The Navy is now conducting an analysis of alternatives, or AoA, for the LX®, an initiative which consists of various efforts to analyze designs, plans and potential technologies for the platform, service officials explained.

The new ship, expected to be ready by 2024, could wind up being built as a new design, a modified amphibious transport dock such as the LPD 17 or a modified dock landing ship such as the LSD, said Lt. Rob Myers, Navy spokesman.

“The AoA is researching alternatives in three categories: traditional Navy standards, tailored specifications and commercial standards,” Myers said.

Highlighting the global demand for amphibious warships is also a priority for the AWIBC, which claims that amphibs have been called upon more than 80 times to respond to mission need around the globe since October of 2011. Amphib advocates also point out that amphibious warships were strategically positioned off the coasts of Egypt and Syria last year, poised to respond to potential crises.

The letter arrives as the service gets ready to formally welcome its newest America-class amphib – the USS America, or LHA (6).  The newly completed big-deck amphib recently completed acceptance trials off the coast of Mississippi.

The acceptance trails involved rigorous tests of the ship’s major systems and components including combat, propulsion, communications, computer, aviation and navigation systems, Navy officials said.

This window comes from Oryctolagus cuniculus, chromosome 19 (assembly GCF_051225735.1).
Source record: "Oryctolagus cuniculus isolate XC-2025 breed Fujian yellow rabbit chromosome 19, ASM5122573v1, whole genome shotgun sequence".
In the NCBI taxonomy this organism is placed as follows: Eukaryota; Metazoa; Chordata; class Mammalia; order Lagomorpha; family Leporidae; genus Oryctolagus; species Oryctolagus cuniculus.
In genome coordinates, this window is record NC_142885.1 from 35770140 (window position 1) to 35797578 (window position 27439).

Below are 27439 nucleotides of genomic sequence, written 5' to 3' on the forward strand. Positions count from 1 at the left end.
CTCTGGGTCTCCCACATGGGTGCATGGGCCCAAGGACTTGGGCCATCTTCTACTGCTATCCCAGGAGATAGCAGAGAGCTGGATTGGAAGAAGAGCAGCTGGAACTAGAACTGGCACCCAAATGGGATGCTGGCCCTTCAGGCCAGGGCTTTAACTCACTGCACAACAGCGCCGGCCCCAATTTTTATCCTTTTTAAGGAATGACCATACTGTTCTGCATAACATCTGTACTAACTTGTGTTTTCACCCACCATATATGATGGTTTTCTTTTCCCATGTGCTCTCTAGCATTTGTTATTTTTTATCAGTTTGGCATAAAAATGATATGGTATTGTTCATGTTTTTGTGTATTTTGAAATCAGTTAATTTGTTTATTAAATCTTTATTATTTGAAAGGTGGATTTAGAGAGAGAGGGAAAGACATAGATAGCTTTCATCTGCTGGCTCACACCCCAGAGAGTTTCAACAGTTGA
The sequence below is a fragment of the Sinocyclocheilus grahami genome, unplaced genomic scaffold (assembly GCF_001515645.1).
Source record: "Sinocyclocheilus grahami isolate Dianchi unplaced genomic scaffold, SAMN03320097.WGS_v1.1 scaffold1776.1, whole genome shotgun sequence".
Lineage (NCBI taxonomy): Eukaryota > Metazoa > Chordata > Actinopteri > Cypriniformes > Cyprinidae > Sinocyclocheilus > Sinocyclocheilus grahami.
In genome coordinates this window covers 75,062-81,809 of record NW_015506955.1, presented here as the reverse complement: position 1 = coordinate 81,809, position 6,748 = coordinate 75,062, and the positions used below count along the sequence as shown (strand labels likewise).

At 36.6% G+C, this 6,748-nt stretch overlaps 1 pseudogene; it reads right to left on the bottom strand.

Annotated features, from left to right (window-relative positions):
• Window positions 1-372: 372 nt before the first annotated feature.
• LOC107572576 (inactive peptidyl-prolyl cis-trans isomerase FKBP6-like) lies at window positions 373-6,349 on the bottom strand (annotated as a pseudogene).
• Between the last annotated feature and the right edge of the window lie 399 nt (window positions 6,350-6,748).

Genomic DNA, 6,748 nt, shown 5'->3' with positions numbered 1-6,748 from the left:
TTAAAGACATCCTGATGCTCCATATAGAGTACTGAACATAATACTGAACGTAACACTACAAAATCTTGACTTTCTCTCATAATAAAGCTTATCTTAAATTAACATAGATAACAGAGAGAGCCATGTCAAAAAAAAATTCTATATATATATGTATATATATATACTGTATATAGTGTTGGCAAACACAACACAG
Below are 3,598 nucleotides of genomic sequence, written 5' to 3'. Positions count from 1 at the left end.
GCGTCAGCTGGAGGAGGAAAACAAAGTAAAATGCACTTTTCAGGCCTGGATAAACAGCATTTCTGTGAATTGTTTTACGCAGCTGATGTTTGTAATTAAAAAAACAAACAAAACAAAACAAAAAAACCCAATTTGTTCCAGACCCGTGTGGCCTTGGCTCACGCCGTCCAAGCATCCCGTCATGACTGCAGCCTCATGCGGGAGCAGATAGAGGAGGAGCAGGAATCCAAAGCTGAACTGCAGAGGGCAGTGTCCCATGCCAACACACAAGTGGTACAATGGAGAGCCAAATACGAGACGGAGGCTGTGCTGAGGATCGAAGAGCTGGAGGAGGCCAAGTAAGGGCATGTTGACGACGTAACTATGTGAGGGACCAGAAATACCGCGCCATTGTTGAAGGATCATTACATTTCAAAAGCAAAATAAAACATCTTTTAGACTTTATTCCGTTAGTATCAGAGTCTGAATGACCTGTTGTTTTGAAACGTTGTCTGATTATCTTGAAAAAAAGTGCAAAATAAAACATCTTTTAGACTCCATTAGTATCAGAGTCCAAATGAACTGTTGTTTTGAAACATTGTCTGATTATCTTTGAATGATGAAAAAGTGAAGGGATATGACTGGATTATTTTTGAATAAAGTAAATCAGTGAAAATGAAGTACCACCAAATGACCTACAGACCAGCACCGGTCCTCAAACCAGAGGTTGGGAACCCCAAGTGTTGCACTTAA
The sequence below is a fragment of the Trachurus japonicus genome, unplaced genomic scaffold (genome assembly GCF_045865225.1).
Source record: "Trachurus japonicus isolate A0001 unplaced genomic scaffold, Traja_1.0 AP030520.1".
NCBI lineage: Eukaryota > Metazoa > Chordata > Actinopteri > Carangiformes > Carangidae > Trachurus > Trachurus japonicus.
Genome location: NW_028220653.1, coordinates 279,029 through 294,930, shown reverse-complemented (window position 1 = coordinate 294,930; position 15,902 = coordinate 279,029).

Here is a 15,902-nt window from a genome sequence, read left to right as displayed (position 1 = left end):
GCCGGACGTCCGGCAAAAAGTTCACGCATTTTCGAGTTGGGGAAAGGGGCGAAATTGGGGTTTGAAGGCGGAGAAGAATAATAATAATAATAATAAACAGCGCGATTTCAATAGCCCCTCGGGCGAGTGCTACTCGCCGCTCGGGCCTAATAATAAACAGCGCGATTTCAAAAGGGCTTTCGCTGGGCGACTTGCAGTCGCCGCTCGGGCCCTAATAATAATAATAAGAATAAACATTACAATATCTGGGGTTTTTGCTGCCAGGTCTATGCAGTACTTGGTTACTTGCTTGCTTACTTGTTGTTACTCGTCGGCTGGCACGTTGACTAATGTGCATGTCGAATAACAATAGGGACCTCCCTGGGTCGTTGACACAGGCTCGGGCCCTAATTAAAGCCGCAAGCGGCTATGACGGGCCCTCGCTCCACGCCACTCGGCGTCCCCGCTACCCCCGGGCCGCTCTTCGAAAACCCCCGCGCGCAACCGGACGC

The 44,000-ton, 844-foot long amphib, built to house the MV-22 Osprey and Joint Strike Fighter aircraft, will reach speed of more than 20 knots. The ship is slated for official delivery to the Navy in the spring of this year.

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It is an exercise in rent-seeking. Including the fact that the taxpayer just blew $3B each on some flat-top amphibs…with no well deck. Money squandered.

Well, the first two ships of the America class were constructed with no well deck to, in essence, create a mini-carrier and see how it could impact amphibious operations and doctrine. The remaining ships of the class will have a well deck.

Mostly correct. Some geniuses in the USMC thought it was a major innovation to remove the well deck to add room for more aircraft, ordnance, and fuel — apparently without realizing that the concept of the CV has been long understood since WW2 (go figure). And as the other poster already pointed out — only two LHA-6’s are being built — all others are being constructed with the well deck.